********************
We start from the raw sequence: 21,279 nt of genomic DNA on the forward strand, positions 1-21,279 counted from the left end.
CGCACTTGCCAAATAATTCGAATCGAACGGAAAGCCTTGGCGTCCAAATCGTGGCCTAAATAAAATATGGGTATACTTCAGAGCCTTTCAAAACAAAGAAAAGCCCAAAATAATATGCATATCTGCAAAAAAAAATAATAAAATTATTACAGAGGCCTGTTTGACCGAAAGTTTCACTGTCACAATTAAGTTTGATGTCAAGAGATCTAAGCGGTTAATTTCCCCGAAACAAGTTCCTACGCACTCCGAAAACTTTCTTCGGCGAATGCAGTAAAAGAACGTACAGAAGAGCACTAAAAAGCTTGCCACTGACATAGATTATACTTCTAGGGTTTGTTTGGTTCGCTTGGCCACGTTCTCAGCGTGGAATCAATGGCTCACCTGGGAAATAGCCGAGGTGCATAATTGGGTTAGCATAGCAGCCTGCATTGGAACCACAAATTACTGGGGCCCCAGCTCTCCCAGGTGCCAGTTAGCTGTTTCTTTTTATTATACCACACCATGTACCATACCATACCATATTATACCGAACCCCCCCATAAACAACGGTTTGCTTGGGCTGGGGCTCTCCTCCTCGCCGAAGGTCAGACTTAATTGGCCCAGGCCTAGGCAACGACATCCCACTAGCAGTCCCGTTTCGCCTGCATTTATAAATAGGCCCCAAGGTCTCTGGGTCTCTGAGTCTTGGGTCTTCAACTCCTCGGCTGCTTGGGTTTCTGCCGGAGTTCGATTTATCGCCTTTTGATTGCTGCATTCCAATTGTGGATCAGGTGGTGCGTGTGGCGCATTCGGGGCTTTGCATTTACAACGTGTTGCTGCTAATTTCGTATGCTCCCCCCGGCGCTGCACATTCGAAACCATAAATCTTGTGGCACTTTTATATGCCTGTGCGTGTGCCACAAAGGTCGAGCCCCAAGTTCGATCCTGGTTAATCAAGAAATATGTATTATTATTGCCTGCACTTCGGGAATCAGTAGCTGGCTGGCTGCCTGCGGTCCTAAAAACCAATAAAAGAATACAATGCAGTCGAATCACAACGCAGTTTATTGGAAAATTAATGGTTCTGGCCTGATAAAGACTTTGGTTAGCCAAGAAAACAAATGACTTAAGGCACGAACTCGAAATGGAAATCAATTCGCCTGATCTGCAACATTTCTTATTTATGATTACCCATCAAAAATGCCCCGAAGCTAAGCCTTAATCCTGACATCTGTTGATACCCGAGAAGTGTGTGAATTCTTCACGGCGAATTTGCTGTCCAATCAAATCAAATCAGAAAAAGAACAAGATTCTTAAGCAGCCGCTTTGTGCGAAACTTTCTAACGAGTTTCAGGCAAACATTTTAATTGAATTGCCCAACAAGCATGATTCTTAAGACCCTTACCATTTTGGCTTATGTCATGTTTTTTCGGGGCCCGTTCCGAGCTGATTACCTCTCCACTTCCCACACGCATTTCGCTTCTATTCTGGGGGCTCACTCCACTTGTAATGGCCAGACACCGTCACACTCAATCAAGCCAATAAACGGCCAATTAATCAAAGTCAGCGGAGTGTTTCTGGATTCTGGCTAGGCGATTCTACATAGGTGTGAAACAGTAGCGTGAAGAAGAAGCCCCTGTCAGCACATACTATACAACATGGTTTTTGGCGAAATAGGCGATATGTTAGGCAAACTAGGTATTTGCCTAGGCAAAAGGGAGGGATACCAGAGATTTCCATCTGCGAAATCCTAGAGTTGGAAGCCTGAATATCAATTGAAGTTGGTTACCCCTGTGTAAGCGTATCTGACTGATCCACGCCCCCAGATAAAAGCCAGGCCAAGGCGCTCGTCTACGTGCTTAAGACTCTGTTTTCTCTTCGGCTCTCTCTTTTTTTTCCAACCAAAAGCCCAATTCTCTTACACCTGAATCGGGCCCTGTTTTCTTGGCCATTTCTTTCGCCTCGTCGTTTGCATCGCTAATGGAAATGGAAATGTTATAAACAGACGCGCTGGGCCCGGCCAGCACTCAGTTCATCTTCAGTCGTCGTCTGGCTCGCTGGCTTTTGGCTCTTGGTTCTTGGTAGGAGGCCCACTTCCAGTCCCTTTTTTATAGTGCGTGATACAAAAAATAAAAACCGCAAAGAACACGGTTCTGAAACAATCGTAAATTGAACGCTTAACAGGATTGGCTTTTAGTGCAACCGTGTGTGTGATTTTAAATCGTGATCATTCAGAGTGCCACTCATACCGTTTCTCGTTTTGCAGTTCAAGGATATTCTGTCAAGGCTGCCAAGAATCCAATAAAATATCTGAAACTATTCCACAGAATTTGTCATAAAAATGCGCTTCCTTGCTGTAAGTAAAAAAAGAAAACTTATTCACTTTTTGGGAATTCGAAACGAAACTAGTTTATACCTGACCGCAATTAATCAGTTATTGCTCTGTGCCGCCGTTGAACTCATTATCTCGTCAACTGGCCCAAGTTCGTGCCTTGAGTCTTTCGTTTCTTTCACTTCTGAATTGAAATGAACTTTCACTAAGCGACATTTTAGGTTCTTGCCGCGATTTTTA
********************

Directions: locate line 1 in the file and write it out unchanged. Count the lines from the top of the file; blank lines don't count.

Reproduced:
We start from the raw sequence: 21,279 nt of genomic DNA on the forward strand, positions 1-21,279 counted from the left end.